Dubai GREs owe US$15bn in debt falling due in 2012, and most analyst feel it's a debt pile that the emirate can manage.
"We expect a large part of this debt to be refinanced, although the crisis in the EU may make it more difficult for GREs to raise new debt," warns the Economist Intelligence Unit.
Interestingly, the IMF is not as exuberant about the UAE's growth, although it does highlight that real non-oil GDP will grow 3.5% this year, outpacing the overall economy, which will grow a paltry 2.3%.
In fact, it continues to warn the authorities of the debt risk from government-related entities (GREs).
While the IMF says there is limited potential for further increases in UAE's oil production in the near term, it has probably not taken into account a spike in oil prices.
Christine Lagarde, the IMF director-general said Tuesday that the loss of Iranian supplies could raise oil prices by 20 to 30% from their current level of USD124.35 per barrel at close Tuesday. That could take oil prices to over USD161 per barrel, much higher than the record USD147 just before the 2008 global financial crisis.
RESOLVING TROUBLED COMPANIES
The decision by Aldar Properties and Sorouh Properties to explore a merger suggests that the government - which has a significant stake in both companies - is keen on resolving the capital's real estate troubles.
"Given the current status of both companies and the real estate market of Abu Dhabi, we believe the merger offers a mixed bag for the several involved stakeholders," says Global Investment House in a note.
"Operationally, the positives materialize for the two companies as they continue to suffer from deteriorating market conditions. The merger in a plain form would increase the combined landbank of the new entity, create significant synergies and eliminate material competition, which should lend some support to the deteriorating margins that both companies are suffering from," said Global.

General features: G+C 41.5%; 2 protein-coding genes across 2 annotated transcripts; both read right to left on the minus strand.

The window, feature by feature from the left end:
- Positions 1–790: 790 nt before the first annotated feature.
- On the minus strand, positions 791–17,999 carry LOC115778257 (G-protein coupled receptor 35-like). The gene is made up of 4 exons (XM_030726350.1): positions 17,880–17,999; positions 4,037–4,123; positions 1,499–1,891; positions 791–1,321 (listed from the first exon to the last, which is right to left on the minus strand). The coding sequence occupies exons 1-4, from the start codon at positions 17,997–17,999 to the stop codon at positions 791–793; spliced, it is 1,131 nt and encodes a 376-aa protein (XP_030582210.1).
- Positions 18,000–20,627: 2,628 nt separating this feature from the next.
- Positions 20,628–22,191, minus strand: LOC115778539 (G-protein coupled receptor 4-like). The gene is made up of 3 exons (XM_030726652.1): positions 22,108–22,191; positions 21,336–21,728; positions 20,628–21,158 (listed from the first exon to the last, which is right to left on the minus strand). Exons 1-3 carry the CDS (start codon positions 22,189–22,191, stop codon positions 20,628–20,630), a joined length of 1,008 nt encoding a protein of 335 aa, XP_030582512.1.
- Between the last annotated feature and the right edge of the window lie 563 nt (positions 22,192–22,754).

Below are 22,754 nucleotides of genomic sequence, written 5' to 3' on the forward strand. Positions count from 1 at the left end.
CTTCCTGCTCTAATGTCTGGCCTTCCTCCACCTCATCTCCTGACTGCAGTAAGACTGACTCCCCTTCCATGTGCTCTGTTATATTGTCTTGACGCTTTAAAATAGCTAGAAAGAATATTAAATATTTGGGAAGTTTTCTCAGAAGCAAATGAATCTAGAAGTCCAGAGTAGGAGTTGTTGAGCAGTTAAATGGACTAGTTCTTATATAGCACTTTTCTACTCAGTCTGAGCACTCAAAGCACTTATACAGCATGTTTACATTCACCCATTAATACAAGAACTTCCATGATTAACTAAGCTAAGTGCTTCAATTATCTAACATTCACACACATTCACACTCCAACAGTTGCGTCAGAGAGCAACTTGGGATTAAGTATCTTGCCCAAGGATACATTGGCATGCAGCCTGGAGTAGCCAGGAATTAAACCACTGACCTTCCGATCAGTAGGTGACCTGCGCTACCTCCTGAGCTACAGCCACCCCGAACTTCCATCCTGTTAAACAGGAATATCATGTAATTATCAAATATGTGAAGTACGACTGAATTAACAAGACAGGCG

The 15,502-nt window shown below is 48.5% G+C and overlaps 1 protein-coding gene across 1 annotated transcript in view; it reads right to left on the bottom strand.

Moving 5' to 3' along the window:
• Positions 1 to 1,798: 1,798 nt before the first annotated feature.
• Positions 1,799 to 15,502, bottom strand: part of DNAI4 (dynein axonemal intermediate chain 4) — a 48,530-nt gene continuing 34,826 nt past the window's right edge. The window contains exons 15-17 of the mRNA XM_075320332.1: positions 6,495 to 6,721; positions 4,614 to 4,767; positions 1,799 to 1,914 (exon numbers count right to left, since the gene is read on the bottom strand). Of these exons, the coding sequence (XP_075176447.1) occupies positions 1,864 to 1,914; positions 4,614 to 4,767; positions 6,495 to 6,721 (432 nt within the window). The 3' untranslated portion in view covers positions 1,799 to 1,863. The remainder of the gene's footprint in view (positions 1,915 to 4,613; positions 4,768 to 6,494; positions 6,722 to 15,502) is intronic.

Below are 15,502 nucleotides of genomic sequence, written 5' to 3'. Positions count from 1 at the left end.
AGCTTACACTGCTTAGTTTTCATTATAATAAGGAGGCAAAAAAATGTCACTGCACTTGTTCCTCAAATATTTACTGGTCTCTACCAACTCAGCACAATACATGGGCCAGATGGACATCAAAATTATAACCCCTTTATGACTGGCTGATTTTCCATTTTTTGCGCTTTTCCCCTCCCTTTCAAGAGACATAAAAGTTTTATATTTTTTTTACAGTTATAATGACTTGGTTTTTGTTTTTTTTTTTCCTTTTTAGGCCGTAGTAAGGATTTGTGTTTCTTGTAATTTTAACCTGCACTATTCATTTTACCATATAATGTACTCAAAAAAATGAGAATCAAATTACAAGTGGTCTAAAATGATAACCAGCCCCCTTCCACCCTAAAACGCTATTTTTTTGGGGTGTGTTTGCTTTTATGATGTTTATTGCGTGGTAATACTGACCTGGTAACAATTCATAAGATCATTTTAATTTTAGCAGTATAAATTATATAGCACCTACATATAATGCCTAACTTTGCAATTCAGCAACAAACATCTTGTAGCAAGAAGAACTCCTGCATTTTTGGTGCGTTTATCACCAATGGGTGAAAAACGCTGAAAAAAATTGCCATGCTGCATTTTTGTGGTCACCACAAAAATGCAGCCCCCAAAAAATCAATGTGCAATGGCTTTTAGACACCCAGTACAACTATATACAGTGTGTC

WHAT COULD GO WRONG?
Dubai will be hurt by lack of opportunities to trade with Iran and the ability of Iran-based investors to buy property and vacation in the emirate, as international sanctions restrict movement in the Islamic Republic.
Trade between the emirate and Tehran is around USD13-billion, but the latest U.S. sanctions which extends to SWIFT transactions cut off yet another trade avenue between the two.
"Such a disruption in the financial transfers has had a large impact on the (U.A.E.) commercial sector and there has been injustice inflicted on some of the traders in this regard," U.A.E. economy minister Sultan Al Mansouri told Zawya Dow Jones.
Of course, an Israeli attack on Iran could disrupt the buoyant business sentiment and send investors running for cover in the non-oil sector, even if it means high oil prices - and revenues for the UAE and other Gulf economies.
Even without Iran there is plenty of pain for Gulf corporations. A report by McGill Consulting Group showed that 34% of the UAE companies surveyed were going to cut 11-20% of their annual budgets, second only to corporations based in troubled Bahrain.
UAE firms are also more likely to cut staff than their Saudi and Qatari counterparts, according to McGill.
The most heartening aspect of the UAE recovery is the painful but necessary cuts.
Recent announcements at the federal and emirate levels indicate an overall increase in consolidated public spending. On the one hand, the UAE government announced increases in wages (varying between 35% and 100% for federal employees) and pensions, as well as an AED10bn fund to support debt servicing of low-income citizens.
But the Abu Dhabi Executive Council also approved an investment strategy with spending plans encompassing the Khalifa Port, several museums, the development of the Khalifa Industrial Zone, and other social development projects that await implementation.
"In Dubai, however, the government renewed its commitment to fiscal consolidation," says BarCap. "It reduced spending by 4.4% compared with the 2011 budget, but maintained infrastructure spending at 41% of total spending, while social development received 29%. While the above measures should keep investment and consumption growing, growth may moderate, as banks' credit to individuals is not likely to pick up sharply given the new regulatory limits imposed on personal loan financing."
It appears that the IMF prognosis appears to understate the UAE's economic health. With the stockmarket also rebounding nicely, the UAE business mood remains upbeat as investors and businesses hope for good times to return.